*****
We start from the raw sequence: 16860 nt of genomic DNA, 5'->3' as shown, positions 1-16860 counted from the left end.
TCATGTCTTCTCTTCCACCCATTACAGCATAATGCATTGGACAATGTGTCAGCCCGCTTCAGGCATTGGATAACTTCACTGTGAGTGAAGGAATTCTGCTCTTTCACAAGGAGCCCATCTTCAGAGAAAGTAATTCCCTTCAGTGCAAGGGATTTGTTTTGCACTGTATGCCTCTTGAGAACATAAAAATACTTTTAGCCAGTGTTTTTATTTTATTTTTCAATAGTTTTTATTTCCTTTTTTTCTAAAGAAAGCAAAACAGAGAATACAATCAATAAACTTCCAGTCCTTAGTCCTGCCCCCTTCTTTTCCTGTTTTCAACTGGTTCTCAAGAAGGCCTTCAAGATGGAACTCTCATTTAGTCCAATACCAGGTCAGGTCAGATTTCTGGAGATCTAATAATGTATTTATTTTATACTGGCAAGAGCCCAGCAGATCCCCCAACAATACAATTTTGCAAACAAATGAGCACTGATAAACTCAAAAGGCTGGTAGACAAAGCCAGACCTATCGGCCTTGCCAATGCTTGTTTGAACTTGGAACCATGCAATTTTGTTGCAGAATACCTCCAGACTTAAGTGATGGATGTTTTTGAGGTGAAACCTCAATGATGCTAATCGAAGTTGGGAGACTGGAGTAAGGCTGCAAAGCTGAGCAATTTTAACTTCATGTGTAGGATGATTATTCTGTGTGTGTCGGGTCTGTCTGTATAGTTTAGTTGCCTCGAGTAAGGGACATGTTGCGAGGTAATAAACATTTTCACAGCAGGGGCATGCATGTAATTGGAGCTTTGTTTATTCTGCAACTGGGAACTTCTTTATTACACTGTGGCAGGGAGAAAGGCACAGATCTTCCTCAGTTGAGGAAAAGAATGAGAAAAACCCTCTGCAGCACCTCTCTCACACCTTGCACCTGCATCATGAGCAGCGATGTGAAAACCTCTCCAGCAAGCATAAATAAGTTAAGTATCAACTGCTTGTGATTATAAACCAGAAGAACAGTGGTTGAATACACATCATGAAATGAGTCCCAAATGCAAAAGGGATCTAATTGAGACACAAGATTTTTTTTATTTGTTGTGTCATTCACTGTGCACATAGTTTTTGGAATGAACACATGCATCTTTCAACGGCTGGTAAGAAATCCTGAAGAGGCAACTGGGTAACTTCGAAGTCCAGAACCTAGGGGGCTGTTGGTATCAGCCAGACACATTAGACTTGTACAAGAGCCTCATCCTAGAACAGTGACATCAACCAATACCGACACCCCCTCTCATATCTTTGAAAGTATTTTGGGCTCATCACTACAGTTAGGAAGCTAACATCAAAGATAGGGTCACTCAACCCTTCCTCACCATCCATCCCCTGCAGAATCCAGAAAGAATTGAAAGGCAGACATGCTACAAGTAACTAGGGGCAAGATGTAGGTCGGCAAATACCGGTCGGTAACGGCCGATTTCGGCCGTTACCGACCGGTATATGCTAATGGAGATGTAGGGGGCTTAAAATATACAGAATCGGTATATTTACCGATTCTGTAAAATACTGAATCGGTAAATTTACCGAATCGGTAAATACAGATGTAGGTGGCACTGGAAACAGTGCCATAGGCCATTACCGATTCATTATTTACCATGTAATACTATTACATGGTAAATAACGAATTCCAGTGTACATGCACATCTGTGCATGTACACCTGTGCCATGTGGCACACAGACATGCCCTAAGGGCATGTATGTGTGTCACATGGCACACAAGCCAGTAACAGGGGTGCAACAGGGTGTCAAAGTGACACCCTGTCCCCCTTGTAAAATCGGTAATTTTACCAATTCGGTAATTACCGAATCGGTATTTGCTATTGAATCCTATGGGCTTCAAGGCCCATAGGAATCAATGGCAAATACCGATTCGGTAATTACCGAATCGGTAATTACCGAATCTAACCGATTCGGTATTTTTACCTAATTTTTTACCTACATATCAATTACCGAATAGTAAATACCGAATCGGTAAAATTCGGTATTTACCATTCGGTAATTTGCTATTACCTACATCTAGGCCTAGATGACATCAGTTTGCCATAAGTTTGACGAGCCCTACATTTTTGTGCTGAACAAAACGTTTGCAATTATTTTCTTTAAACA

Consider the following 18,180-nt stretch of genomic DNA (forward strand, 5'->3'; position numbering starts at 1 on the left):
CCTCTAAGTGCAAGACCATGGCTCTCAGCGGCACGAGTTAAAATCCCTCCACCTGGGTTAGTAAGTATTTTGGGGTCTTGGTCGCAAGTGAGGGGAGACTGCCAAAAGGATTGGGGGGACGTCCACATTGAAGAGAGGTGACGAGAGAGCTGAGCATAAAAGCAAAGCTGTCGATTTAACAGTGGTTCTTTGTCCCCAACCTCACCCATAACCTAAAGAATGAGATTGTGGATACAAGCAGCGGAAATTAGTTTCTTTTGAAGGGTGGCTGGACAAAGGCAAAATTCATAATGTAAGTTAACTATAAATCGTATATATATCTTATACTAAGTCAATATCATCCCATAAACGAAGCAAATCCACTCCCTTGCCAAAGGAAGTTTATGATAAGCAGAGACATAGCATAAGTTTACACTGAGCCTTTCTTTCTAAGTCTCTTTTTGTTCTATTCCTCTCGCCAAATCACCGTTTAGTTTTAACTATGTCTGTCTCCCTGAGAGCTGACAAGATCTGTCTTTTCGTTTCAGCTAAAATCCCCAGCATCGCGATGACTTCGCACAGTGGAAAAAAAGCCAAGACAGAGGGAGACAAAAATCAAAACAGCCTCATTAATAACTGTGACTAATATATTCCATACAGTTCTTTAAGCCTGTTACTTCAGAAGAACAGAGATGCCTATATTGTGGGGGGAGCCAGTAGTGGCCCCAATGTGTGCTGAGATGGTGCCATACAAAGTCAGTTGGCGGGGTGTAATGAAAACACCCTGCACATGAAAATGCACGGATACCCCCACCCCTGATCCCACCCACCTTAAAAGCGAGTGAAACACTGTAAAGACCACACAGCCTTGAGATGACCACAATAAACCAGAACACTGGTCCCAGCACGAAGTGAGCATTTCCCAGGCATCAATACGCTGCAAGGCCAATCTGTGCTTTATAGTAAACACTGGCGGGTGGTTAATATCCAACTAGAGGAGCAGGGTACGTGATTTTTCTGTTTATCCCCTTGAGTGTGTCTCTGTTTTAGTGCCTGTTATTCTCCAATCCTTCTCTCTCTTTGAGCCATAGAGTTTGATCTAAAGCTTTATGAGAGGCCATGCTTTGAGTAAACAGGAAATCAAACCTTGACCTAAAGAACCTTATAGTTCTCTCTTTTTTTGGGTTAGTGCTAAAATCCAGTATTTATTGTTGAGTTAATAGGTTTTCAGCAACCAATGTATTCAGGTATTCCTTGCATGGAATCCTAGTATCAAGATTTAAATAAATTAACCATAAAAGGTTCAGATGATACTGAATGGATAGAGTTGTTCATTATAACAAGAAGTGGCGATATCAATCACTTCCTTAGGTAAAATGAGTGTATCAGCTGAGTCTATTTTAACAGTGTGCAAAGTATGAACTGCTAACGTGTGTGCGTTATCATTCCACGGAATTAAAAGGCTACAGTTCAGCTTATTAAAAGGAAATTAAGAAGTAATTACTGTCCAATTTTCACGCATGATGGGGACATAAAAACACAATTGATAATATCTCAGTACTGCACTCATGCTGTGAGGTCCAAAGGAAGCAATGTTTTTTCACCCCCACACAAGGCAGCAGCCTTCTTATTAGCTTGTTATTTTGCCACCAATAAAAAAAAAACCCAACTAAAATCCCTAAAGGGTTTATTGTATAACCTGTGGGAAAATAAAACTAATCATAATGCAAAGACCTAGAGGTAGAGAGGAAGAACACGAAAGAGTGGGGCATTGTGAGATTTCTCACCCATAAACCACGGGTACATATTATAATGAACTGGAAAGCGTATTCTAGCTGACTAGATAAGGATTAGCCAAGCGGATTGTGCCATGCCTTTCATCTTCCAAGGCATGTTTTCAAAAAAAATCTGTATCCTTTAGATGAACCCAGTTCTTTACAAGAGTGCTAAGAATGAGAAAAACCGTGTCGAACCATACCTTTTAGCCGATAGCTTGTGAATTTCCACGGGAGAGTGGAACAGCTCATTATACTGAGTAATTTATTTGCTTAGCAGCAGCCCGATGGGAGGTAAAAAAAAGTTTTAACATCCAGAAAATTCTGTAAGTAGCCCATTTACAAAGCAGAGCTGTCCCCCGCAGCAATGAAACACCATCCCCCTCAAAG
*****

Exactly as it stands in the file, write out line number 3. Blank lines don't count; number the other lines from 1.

Consider the following 18,180-nt stretch of genomic DNA (forward strand, 5'->3'; position numbering starts at 1 on the left):